Modern architecture, like modern art, has always been a bit of a mystery to me. Though I can appreciate the clean lines and minimalist, uncluttered spaces, they’ve also never been spaces I’ve wanted to live in but on a tour through West Vancouver a few years ago, I had a realization that “modern” architecture, as applied to Vancouver, means something much different than what I had envisioned in my mind. In many aspects it is still about minimalism and open spaces but it’s also about communing with the nature around you and living in a space where the outdoors feels like an extension of your living quarters. Turns out this approach to modern architecture, though not exclusive to the west coast, has really taken a hold here and Coast Modern explores the architecture and ideas that have developed from LA to Vancouver.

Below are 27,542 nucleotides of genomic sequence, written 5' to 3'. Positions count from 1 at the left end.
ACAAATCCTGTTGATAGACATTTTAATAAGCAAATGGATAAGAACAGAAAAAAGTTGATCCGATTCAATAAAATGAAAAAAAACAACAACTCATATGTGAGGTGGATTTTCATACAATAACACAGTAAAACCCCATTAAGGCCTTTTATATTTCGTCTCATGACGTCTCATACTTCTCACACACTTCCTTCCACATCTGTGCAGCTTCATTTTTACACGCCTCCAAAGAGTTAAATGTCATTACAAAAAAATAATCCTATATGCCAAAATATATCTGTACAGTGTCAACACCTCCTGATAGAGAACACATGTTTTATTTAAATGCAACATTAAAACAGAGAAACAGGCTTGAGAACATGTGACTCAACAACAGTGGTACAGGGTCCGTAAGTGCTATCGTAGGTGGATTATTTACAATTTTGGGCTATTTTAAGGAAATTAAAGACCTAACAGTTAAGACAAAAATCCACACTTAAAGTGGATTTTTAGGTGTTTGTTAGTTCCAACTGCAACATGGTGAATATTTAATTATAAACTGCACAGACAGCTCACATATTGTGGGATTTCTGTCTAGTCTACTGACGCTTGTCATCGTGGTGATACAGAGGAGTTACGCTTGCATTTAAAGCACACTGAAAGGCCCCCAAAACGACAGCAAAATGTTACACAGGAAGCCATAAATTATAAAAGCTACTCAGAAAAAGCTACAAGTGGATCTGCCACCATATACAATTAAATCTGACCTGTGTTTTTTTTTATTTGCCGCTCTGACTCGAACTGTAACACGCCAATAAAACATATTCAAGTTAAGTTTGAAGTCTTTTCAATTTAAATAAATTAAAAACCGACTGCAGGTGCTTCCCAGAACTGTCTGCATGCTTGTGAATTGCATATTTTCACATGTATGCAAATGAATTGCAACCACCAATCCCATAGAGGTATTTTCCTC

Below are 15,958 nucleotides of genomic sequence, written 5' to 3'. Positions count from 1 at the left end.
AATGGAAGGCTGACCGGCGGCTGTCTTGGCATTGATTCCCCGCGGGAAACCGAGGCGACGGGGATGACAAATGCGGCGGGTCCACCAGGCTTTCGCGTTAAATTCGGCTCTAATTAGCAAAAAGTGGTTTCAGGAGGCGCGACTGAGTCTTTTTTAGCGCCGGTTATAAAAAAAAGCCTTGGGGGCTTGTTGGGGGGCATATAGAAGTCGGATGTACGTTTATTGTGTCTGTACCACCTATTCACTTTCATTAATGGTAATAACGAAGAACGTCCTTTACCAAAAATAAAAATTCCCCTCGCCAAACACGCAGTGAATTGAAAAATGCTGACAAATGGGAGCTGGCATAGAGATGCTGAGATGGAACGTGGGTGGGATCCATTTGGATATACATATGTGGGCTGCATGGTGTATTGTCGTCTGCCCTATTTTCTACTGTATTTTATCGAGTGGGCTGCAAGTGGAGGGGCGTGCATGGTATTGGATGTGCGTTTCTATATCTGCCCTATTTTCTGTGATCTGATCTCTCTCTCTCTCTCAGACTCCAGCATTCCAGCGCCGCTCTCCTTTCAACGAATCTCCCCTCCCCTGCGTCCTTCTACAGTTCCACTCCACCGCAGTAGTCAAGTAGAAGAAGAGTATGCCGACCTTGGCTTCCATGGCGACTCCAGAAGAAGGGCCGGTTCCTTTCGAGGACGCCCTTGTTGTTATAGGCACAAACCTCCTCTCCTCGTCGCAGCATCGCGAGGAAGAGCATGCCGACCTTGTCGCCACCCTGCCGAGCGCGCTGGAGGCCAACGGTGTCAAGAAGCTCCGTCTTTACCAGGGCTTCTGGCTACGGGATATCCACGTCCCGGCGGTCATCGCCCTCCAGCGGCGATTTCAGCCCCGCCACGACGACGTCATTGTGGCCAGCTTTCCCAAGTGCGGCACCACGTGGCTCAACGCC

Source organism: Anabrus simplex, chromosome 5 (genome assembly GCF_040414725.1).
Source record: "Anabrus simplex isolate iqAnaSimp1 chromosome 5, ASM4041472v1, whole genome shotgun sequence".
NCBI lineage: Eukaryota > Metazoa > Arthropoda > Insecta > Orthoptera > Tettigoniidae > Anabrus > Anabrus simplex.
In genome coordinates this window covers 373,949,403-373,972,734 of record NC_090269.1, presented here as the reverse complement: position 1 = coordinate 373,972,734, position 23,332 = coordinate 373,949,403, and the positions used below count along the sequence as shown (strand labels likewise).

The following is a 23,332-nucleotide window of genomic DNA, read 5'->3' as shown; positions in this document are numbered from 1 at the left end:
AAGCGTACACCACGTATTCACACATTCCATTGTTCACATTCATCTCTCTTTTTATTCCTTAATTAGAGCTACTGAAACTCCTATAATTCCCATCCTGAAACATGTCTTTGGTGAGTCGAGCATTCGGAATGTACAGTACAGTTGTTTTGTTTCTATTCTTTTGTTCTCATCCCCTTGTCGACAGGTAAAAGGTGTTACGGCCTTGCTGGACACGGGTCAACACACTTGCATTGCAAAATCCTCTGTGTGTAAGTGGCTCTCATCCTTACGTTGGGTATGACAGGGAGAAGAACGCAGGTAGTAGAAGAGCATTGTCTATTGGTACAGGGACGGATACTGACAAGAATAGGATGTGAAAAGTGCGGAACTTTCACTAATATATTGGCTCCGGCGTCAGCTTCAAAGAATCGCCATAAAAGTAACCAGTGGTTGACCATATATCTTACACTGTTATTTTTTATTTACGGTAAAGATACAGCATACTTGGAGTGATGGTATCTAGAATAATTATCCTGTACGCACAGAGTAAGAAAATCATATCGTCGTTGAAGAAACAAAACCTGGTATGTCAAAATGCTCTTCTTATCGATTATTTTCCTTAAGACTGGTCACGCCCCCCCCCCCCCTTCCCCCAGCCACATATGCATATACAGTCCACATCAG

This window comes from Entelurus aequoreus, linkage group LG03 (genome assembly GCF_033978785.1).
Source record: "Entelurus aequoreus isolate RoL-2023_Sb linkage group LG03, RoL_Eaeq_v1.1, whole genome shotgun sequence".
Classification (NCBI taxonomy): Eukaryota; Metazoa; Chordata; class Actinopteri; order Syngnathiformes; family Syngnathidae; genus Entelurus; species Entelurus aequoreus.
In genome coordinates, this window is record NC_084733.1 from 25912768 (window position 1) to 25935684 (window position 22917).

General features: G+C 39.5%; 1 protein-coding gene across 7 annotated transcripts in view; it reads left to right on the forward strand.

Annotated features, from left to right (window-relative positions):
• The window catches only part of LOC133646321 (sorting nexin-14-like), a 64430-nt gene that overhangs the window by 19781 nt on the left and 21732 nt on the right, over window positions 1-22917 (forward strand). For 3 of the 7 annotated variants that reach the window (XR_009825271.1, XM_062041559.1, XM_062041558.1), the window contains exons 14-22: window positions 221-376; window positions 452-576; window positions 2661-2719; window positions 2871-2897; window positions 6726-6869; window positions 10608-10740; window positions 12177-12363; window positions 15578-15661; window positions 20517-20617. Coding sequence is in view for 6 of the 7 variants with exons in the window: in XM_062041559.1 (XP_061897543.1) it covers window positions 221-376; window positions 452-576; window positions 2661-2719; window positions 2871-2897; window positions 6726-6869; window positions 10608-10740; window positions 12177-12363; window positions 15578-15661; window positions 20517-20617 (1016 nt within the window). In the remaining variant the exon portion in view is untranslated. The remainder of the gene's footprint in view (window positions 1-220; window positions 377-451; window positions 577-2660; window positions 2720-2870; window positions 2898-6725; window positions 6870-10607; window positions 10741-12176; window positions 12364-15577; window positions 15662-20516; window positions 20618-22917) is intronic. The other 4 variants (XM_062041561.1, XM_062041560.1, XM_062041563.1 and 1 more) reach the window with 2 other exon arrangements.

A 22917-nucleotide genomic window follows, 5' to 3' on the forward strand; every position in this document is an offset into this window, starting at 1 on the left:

Peppered with interviews of prominent modern architects, writers and the individuals that call some of these spaces home, directors Mike Bernard and Gavin Froome have pieced together a fascinating and beautiful account of the movement, its importance and why it never quite took hold. With the sentiment that “Modernism is a beautiful failure,” Bernard and Froome introduce the pioneers of the movement, the Case Study Houses that caused such a stir of attention but never quite took off and explore the modern ideal with a focus on the human connection. It’s not just about the beautiful homes but what they instil in the people that live in them. There’s a feeling of wanting to be part of nature, of living a healthier life when you surround yourself with so much nature and tranquility.